solely on inflation to pay for government expenditures. Tax rates couldn't
be changed except once a year, so that source of revenue quickly became
irrelevant. Notice that had the government not been able to directly pay
so much money into the hands of a majority of citizens, the inflation spiral
would have been limited. Price inflation can't continue unless a large
percentage of people have automatically increasing amounts of cash to pay
for the rising prices. If the majority does not, buying (for them) slows
down dramatically with rising prices and that forces prices to fall in
order to attract more buyers.
- This has a bearing today. Except for Congressionally
mandated stimulus money, which takes time to debate and pass, there is
no automatic way for the government to create money and hand it out to
consumers. Ben Bernanke's famous suggestion that he might hire helicopters
to fly around and distribute cash from the air earned him the moniker of
"helicopter Ben," but otherwise was only a figure of speech.
With exception of one stimulus check, all the bailout money went to the
big bankers and insiders. Even if the government started boosting SS payments
and pension and welfare payments, it would only cause a slow rise in inflation,
but would also damage those on fixed incomes which would complain--forcing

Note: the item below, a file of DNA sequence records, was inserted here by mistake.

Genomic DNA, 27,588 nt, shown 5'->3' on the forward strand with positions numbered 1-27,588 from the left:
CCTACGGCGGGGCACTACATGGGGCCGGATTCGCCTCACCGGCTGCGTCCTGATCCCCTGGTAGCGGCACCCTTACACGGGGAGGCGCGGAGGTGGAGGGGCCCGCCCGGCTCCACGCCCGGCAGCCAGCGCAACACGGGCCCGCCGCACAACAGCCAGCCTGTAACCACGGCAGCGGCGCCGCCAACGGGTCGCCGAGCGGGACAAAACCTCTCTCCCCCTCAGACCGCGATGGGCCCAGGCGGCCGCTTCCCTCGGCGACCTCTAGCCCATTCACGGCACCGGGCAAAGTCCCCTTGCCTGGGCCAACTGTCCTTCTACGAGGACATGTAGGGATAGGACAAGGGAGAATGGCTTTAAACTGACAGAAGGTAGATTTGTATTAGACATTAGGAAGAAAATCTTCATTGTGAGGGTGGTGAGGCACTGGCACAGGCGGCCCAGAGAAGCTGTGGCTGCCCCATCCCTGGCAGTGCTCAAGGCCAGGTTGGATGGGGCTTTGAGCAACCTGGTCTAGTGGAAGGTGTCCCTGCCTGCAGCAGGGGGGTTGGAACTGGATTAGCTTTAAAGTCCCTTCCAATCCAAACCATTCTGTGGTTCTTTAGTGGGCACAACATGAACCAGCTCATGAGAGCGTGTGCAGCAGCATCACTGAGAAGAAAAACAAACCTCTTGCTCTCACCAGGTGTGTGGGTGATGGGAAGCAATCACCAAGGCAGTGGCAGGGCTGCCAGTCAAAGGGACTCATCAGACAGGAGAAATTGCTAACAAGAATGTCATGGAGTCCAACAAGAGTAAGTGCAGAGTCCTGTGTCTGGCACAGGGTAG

Congress to slow down or stop the increases.
- There was another factor--the relative size of the monetary
base before the inflation. Germany was a moderate sized nation, and had
a large economy compared to most other European countries. Nevertheless,
the German Mark was not used around the world as an international currency--the
British Pound was the major world currency at that time. So, it was not
particularly difficult to double the money supply in Germany in one year,
and then quadruple it the next. In a 4 year period, the German Mark went
from 14 Marks to the dollar to a Trillion to 1. You can't do that with
the dollar today. The dollar has spread out so much around the world as
an international currency that there are at least $200 Trillion printed
dollars outstanding, and probably $800 trillion in contracts that have
never been monetized. That's a staggering amount.